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photo: Barrington-Leigh Dr Chris Barrington-Leigh
Assistant Professor at McGill University

Closing the border can do more harm than good to national wellbeing.

April 2017
Wellbeing of EU citizens increases on average with free movement within the EU.Response
This one's beyond me. There are multiple issues, dynamics on different time scales, and multiple possible equilibria here. I don't know of SWB research to bring to this with much specificity, though I hope others do.Neither agree nor disagree

The UK closing its borders for EU nationals who want to work in the UK after Brexit would harm both UK wellbeing and that of the rest of the EU.Response
There are plenty of principles here which do not rely on insights from recent SWB (life satisfaction) literature, such as that surprises are probably not good either psychologically or materially. That is, for people who have made choices and investments (social, human, financial, geographic) assuming the rules were stable, something is being taken away (which we know humans are particularly sensitive to), and it's not clear what is being gained. What we know from SWB is that the full set of costs and benefits should include the social, family, and emotional disruption, and should put appropriate large weight on job loss, rather than counting only incomes (or, worst of all, treating trade flow volumes as though they are a direct benefit measure).Neither agree nor disagree

Understanding the effect of policy on national wellbeing

March 2017
Despite dozens of years of research, we still know precious little about what policies increase national wellbeing.Response
There's some truth here, in that because wellbeing (life satisfaction) is always, in principle, affected by everything, it will always be extremely difficult to isolate effects of policies, especially when they are scaled up to the national level. Beyond that, though, it seems we know an enormous amount from the literature, not with 100% confidence, but with at least as much confidence as we know the traditionally-measured effects of other macroeconomic, social, and investment policies. These policies relate to everything from unemployment insurance and labour investment policies, to child support, income redistribuiton, central bank policies, tax systems, education, and medicine. Indeed, convincing evidence from the SWB literature seems to implicate almost any policy one can think of, including the process by which we carry out management within government itself. Disagree strongly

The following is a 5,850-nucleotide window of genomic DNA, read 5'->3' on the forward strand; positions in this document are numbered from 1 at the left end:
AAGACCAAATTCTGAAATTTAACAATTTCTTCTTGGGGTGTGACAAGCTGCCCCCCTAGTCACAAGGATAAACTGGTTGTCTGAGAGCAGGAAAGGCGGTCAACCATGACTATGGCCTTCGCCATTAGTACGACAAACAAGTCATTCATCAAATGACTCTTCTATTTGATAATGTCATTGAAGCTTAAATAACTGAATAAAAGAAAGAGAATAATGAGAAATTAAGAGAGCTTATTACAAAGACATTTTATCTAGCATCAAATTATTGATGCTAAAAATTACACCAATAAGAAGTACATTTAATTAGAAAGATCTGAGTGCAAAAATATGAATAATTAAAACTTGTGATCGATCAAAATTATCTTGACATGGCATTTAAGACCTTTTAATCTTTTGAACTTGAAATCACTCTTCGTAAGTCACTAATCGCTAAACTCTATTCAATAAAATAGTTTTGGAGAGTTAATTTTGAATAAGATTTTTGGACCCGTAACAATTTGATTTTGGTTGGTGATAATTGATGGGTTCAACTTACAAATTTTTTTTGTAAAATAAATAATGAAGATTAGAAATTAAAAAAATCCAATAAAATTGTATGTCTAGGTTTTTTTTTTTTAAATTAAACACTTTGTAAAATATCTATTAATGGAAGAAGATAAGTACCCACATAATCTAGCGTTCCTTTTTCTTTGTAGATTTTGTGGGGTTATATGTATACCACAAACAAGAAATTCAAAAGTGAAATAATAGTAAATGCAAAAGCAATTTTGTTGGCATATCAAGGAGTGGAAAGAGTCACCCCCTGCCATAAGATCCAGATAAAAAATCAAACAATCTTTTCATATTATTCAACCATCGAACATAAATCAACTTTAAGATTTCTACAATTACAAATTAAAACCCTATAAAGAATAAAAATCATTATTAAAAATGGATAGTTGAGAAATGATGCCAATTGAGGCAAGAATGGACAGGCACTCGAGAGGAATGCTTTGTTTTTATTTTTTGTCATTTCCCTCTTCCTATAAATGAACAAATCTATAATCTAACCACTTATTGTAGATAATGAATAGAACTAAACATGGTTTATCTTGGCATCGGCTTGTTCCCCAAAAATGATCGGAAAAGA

In order to find out what raises national wellbeing, we need to have thousands of randomised controlled trials in all major areas of national policy.Response
RCTs are important and should be explored when they are feasible and ethical. However, they are particularly difficult for SWB and national-scale policy (see my comments above), and we know plenty without them. We do not need a "the science is not settled" argument for many areas of policy where the implications of SWB literature are a consistent chorus that point in a clear general direction. There are enormous opportunity costs of waiting to implement good policy, so a creative approach is needed in order to translate SWB insights into opportunities at all levels of organizations. Indeed, I believe that in the context of such complex and all-encompassing outcomes as SWB, when there are big differences across observational units (say, countries), one can start by simply adjusting course towards the policies, in general, that are in effect in the most successful units. For example, while it is incumbent on researchers to better isolate causality in accounting for the SWL success of the Denmarks of the world (and to always stay mindful that the past does not ensure future trends, and that cautious because simultaneous conflicting factors may mask causality), we should immediately look at steering our ships somewhat in the Scandinavian (say) direction for SWB-relevant factors which are being treated by policy there, simply because their blend of policies is doing noticeably better than some others in producing measurably good lives.Disagree